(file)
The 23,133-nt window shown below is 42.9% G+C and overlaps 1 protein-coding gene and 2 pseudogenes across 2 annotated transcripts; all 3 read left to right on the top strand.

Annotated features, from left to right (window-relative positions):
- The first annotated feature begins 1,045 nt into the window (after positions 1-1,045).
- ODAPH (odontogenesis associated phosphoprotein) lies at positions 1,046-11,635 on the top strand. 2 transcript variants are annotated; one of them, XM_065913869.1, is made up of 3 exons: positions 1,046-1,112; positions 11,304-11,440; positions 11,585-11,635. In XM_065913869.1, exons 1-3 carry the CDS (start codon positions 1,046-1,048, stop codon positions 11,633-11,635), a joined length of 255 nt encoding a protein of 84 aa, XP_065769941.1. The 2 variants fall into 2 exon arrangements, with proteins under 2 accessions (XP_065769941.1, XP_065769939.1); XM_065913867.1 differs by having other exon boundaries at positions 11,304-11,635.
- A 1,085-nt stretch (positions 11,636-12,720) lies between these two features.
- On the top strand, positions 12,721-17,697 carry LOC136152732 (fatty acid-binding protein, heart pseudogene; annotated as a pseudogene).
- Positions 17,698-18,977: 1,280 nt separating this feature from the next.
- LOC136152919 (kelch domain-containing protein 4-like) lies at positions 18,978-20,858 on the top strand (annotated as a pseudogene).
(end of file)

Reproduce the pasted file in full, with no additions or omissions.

The 23,133-nt window shown below is 42.9% G+C and overlaps 1 protein-coding gene and 2 pseudogenes across 2 annotated transcripts; all 3 read left to right on the top strand.

Annotated features, from left to right (window-relative positions):
- The first annotated feature begins 1,045 nt into the window (after positions 1-1,045).
- ODAPH (odontogenesis associated phosphoprotein) lies at positions 1,046-11,635 on the top strand. 2 transcript variants are annotated; one of them, XM_065913869.1, is made up of 3 exons: positions 1,046-1,112; positions 11,304-11,440; positions 11,585-11,635. In XM_065913869.1, exons 1-3 carry the CDS (start codon positions 1,046-1,048, stop codon positions 11,633-11,635), a joined length of 255 nt encoding a protein of 84 aa, XP_065769941.1. The 2 variants fall into 2 exon arrangements, with proteins under 2 accessions (XP_065769941.1, XP_065769939.1); XM_065913867.1 differs by having other exon boundaries at positions 11,304-11,635.
- A 1,085-nt stretch (positions 11,636-12,720) lies between these two features.
- On the top strand, positions 12,721-17,697 carry LOC136152732 (fatty acid-binding protein, heart pseudogene; annotated as a pseudogene).
- Positions 17,698-18,977: 1,280 nt separating this feature from the next.
- LOC136152919 (kelch domain-containing protein 4-like) lies at positions 18,978-20,858 on the top strand (annotated as a pseudogene).